File:BernardMadoff.jpg

Bernie Madoff

JPMorgan has avoided prosecution for committing fraud in the mortgage security markets (that led to the 2008 crash), lying to regulators, defrauding homeowners, and on and on. But now it seems they stole from rich people, and that is unforgivable. Steal from middle class homeowners? Whatever. But steal from rich pensioners with political clout? Out come the wolves.

JPMorgan for the first time in a long time might face a criminal action due to the firm’s involvement in the Bernie Madoff ponzi scheme.

JPMorgan Chase and federal authorities are nearing settlements over the bank’s ties to Bernard L. Madoff, striking tentative deals that would involve roughly $2 billion in penalties and a rare criminal action. The government will use a sizable portion of the money to compensate Mr. Madoff’s victims…

A settlement with federal prosecutors in Manhattan, the people said, would include a so-called deferred-prosecution agreement and more than $1 billion in penalties to resolve the criminal case. The rest of the fines would be imposed by Washington regulators investigating broader gaps in the bank’s money-laundering safeguards.

Before your jaw hits the floor let’s be clear. If JPMorgan pays the fines for the deferred prosecution agreement they will not be indicted. JPMorgan, of course, will have the money to pay any fines thanks to the government. Much like JPMorgan’s other fines which were/are/will be paid with fed loan profits and tax write offs – it’s a shell game between Wall Street and Washington were neither party gets truly punished for malfeasance and/or lack of vigilance.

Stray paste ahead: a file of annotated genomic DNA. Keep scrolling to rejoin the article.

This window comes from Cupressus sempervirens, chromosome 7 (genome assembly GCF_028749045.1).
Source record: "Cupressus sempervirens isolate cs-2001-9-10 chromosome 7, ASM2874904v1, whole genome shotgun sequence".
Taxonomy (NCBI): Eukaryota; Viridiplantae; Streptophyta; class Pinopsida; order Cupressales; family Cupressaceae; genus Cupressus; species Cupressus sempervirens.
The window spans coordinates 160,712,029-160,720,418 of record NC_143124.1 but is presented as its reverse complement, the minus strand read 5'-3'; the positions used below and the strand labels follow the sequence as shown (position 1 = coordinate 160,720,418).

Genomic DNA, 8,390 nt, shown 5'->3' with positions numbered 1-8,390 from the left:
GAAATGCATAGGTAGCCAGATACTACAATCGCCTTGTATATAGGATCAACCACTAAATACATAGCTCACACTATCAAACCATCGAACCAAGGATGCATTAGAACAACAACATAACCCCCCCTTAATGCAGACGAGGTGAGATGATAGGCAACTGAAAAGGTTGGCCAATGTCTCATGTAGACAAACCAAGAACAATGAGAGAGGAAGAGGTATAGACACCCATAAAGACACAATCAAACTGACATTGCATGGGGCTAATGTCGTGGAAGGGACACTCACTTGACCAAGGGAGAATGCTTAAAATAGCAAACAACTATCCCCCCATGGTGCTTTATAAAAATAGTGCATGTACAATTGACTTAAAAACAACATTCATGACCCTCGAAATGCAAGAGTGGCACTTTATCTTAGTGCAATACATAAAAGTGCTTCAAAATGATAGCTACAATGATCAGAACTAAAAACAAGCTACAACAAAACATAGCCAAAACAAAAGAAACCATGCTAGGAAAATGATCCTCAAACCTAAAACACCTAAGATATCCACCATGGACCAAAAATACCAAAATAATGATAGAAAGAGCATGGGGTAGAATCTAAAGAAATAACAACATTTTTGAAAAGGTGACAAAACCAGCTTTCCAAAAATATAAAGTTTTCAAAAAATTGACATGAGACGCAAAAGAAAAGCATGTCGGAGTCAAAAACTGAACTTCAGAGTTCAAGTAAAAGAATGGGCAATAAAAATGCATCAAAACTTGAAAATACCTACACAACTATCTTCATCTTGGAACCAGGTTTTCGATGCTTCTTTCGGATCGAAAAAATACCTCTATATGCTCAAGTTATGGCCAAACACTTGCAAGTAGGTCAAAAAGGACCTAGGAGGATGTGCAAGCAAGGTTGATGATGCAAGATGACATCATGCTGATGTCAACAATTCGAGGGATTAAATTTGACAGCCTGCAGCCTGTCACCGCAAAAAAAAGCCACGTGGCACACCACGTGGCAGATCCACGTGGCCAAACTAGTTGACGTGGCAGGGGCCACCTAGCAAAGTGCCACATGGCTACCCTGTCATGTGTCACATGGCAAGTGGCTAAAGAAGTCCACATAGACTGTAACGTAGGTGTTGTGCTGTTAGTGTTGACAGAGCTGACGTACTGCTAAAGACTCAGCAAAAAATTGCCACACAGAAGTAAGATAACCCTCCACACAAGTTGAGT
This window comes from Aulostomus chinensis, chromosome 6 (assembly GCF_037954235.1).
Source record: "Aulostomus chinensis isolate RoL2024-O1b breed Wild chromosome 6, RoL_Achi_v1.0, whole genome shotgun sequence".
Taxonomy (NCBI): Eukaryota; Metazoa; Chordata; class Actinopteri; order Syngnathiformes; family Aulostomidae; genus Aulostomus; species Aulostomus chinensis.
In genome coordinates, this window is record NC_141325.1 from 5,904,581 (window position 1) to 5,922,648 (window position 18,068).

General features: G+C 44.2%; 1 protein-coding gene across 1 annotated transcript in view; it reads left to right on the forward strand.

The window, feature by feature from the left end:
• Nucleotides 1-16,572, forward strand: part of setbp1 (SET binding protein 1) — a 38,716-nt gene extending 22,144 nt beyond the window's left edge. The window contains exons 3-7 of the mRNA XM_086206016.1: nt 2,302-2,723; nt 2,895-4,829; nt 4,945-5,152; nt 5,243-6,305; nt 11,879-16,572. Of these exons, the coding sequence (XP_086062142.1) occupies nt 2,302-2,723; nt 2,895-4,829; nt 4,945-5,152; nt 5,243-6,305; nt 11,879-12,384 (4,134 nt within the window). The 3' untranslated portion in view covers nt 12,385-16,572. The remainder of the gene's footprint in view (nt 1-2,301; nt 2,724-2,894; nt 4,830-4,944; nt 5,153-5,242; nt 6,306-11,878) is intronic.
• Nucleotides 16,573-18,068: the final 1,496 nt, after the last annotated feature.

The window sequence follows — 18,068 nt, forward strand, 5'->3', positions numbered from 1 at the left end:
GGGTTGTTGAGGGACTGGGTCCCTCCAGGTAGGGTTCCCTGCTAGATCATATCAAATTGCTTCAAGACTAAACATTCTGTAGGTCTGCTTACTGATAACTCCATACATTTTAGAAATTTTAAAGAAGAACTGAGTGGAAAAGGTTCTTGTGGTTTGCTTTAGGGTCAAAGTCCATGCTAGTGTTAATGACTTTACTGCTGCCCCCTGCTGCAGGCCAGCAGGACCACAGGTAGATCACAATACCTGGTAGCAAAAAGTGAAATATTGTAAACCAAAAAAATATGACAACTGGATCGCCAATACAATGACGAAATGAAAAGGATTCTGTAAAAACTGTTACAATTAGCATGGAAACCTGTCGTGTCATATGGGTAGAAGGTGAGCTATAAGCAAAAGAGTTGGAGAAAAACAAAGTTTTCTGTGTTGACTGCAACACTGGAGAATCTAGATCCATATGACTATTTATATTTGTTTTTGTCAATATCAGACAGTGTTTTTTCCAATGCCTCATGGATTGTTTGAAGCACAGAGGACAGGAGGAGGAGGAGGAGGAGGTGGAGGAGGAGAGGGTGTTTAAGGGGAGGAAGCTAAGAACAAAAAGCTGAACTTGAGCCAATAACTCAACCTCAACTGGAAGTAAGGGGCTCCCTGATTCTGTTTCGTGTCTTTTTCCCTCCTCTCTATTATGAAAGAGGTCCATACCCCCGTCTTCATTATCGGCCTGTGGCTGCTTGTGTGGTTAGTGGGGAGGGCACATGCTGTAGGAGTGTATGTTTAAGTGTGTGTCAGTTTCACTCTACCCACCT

The damage is, in truth, to JPMorgan’s reputation not its bottom line. Guess which shareholders care about more?

 The agreement to deferred prosecution would also list the bank’s criminal violations in a court filing but stop short of an indictment as long as JPMorgan pays the penalties and acknowledges the facts of the government’s case. In the negotiations, the prosecutors discussed the idea of extracting a guilty plea from JPMorgan, the people said, but ultimately chose the steep fine and deferred-prosecution agreement, which could come by the end of the year.

Until now, no big Wall Street bank has ever been subjected to such an agreement, which is typically deployed only when misconduct is severe. JPMorgan, the authorities suspect, continued to serve as Mr. Madoff’s primary bank even as questions mounted about his operation, with one bank executive acknowledging before the arrest that Mr. Madoff’s “Oz-like signals” were “too difficult to ignore,” according to a private lawsuit.

It’s truly hard to believe JPMorgan would look the other way when fraud went on, isn’t it? No, no isn’t.

The agreement does confirm something Madoff himself alleged which was that the rest of Wall Street was aware of his multi-billion dollar ponzi scheme the entire time and just ignored the evidence as long as it suited them. That Madoff himself was the rule rather than the exception. That on Wall Street, fraud is a business model.

Looks like JPMorgan proved Madoff right.

Photo by US Department of Justice under public domain.